Q. Can you talk about what went into activating Neshek and at what point did you make the decision on that?
BOB MELVIN: Well, we talked about it when we heard he wanted to come back quickly. I think the fact he hasn't been out that long actually a little bit of a rest as far as his arm goes. But it was actually a very easy decision. It's something he wanted to do. He wanted to get here sooner than later. He wanted to be here for his team. He wanted to help his team out in a very difficult time for him, and that made it pretty easy to add him to the roster and make him available today.
Q. You didn't have many roster questions heading into today maybe aside from the bullpen. Was it a matter of wanting a couple more lefties in there?
BOB MELVIN: I think just one more lefty. Blackley needed to be there anyway based on length. You never know, something could happen to a starter that you don't envision happening, whether it's twisting an ankle or something along those lines. And he fills in pretty easily for that. The more difficult one was either Jim Miller or Pedro Figueroa. And we just felt like with an added guy, we weren't looking as much length as potentially maybe matching up with a couple of left handed hitters, and I think Pedro has come along here recently getting key outs for us against some pretty good hitters that we let him face from the left handed side and does have power stuff to throw the ball by some right handers if we need to. But it's a luxury having the eighth bullpen guy and a left hander that throws as hard as he does.
Q. Is there any wisdom you've shared with your players based on your experience playing in the NLCS back in '87 with the Giants?
BOB MELVIN: I don't know if my wisdom goes that back far to tell you the truth. Maybe more '07 with the Diamondbacks, which was a younger team. But we're just trying to keep it pretty close to the way it's been here recently. Really try to play for the day, not worry about what's going on the next day, try to keep the distractions to a minimum, make sure you keep your routine that keeps you in the right mindset, preparation wise, for that particular game. I think that probably more than anything else.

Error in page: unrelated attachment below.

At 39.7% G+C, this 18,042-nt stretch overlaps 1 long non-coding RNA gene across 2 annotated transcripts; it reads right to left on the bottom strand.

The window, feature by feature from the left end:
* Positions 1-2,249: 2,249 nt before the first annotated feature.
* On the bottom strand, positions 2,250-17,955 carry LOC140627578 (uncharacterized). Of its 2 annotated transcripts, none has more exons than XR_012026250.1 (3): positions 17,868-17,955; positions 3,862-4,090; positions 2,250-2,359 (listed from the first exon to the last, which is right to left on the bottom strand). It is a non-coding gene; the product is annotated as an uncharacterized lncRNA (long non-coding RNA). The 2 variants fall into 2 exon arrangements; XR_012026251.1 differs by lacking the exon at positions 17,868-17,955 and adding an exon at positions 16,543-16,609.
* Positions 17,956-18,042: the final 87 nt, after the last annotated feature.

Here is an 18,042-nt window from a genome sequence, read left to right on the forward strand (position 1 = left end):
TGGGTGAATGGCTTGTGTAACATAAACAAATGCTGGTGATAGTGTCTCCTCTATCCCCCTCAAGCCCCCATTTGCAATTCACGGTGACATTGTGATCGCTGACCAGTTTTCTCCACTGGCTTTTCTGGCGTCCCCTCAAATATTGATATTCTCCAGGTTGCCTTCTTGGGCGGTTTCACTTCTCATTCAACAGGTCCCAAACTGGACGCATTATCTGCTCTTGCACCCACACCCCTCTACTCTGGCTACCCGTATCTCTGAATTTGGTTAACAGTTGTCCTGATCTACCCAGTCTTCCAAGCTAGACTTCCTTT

Q. Piggybacking on that, I was going to ask you about the similarities between this team and what happened in '07, kind of that team played above, way above expectations. I think if I remember correctly, you clinched the wildcard on the Friday before the regular season ended and the West on Saturday, and then went into a great roll in the first round of the playoffs.
BOB MELVIN: I would take that at this point. There are some similarities with youthful type group. I think maybe more youth as far as the pitching, especially the starting pitching here, where we had some veteran pitchers with some younger position players. We're here probably very youthful all the way around. I think there's some similarities. But I think each and every team has its own identity and they're going to play accordingly to that. I don't think anything that I could say about a particular other team would really hit a mark here with this club. We're just trying to talk about what our strength and weaknesses are and continue to do that.
Q. I mean more personally similar experience
BOB MELVIN: Well, yeah, it is kind of eerie with the way those things happened and the fashion and the timeliness that you talk about.
Q. You talk about your routine, having a noon game tomorrow, which is obviously 9:00 for maybe some of the body clocks, how does that fit into your routine? Is it potentially a problem or how do you approach that?